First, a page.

The project was born more than a year ago when I thought it would be useful to find the most relevant information about the pandemic at regional level. It seemed to me a good opportunity to try to put into practice and extend my knowledge about web accessibility and give more value to the application.
I thought that for the information to be accessible it was necessary to verbalize it by filling the gap between giving some figures without enough context (e.g. "Castilla y León notifies 606 new cases of COVID-19..." is 606 a 'good' figure or a bad one?) and a collection of tables, maps or graphs that required, at best, a minimum of interpretation.
The app can be installed as a progressive web app (PWA) on any current mobile device and consists of a selector, a button and the information. That's it.
It not only tries to comply with accessibility guidelines related to the format of the content (color contrast, text size, etc.) or related to the structure of the document (semantically correct use of HTML tags), but also to simplify the content and, in general, to ensure that the experience among different users is as similar as possible.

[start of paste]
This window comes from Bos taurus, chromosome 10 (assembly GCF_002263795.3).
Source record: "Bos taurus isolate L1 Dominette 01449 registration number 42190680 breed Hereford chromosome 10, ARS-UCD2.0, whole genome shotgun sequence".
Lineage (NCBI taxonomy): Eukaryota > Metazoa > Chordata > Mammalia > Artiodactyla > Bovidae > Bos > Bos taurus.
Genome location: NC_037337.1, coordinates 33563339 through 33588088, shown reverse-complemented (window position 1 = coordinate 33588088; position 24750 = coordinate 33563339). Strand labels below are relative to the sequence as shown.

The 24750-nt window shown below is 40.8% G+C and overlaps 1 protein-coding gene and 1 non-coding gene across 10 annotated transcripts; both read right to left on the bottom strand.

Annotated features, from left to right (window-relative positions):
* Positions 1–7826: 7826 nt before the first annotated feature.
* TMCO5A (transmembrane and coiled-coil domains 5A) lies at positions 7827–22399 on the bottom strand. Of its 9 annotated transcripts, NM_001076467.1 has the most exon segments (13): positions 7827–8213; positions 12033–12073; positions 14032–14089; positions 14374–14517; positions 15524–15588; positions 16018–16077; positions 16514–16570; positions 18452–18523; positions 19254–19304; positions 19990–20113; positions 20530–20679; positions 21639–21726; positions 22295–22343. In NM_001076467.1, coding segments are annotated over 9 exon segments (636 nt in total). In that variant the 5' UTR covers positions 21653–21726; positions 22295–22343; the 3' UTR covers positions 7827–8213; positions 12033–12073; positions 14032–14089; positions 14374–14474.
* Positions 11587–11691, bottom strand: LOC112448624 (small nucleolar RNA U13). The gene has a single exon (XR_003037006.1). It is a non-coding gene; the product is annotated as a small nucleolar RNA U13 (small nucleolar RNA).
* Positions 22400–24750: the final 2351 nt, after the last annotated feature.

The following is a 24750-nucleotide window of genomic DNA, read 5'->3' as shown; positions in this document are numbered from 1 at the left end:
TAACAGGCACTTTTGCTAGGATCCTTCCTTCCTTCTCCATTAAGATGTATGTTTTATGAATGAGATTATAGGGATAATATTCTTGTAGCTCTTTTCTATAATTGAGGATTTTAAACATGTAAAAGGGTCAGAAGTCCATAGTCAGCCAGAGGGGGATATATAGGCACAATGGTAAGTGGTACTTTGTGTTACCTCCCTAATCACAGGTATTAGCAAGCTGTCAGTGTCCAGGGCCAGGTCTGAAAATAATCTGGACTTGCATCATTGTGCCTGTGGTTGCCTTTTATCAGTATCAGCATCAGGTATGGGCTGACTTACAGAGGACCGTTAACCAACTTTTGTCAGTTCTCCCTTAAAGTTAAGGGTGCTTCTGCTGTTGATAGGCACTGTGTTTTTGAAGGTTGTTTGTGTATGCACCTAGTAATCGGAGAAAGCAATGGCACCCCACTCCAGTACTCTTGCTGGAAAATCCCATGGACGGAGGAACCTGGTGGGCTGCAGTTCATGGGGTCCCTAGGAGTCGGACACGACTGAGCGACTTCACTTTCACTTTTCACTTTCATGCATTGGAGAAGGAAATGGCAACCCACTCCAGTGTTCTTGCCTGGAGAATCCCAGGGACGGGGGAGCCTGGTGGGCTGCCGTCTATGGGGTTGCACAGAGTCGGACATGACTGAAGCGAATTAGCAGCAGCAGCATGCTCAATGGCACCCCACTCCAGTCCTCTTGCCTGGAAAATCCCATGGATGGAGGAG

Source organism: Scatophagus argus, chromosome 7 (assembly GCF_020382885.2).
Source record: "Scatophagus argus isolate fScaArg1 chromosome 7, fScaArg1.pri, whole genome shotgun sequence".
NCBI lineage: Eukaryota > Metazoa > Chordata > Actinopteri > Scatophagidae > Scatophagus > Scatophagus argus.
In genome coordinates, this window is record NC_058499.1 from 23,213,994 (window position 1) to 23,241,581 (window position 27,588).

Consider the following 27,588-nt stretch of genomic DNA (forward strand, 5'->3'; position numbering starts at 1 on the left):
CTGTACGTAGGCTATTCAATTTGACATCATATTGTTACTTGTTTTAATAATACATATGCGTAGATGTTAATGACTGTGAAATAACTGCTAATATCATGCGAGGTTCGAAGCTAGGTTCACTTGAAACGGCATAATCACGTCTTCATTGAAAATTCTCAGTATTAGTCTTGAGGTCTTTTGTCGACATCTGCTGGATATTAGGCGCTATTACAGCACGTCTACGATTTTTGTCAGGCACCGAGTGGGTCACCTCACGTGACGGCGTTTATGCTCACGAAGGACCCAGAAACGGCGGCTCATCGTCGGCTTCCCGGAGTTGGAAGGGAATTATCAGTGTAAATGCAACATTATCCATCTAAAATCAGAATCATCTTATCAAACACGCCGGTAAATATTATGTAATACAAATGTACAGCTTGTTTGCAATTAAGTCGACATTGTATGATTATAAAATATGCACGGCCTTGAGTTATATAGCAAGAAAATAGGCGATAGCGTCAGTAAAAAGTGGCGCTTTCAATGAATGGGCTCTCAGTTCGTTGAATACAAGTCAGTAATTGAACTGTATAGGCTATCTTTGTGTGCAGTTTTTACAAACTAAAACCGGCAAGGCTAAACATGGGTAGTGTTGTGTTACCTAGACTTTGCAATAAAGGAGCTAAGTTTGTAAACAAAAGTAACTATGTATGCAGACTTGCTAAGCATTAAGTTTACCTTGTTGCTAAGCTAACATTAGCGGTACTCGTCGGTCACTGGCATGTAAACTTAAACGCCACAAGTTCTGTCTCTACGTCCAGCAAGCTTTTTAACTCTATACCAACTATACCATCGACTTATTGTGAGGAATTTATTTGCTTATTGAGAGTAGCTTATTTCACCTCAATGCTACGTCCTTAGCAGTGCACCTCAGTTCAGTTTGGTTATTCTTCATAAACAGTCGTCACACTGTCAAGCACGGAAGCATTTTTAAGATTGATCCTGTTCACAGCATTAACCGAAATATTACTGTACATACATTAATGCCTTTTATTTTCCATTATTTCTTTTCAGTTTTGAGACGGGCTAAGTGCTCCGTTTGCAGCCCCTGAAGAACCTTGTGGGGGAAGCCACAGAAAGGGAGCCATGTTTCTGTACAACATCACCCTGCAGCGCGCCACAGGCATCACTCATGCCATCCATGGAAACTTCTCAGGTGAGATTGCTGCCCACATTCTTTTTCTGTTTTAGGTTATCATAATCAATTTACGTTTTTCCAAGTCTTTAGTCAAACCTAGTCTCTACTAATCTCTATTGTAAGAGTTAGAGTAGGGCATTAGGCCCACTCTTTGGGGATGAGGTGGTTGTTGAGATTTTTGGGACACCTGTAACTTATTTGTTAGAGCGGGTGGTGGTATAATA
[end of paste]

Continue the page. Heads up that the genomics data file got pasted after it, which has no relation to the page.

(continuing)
I found very interesting the tests I performed with the screen reader that generated, for example, the idea of offering an assistive technology readable alternative to the informative color code. Green, yellow, orange and red are verbalized as good, worrying, bad and very bad situation respectively. In this way the general idea that is reached by looking at the color of each section is very similar to navigating its headings with a screen reader.
I know that there are people who consult it periodically, this, together with everything I have learned, makes the process of developing this small application worthwhile.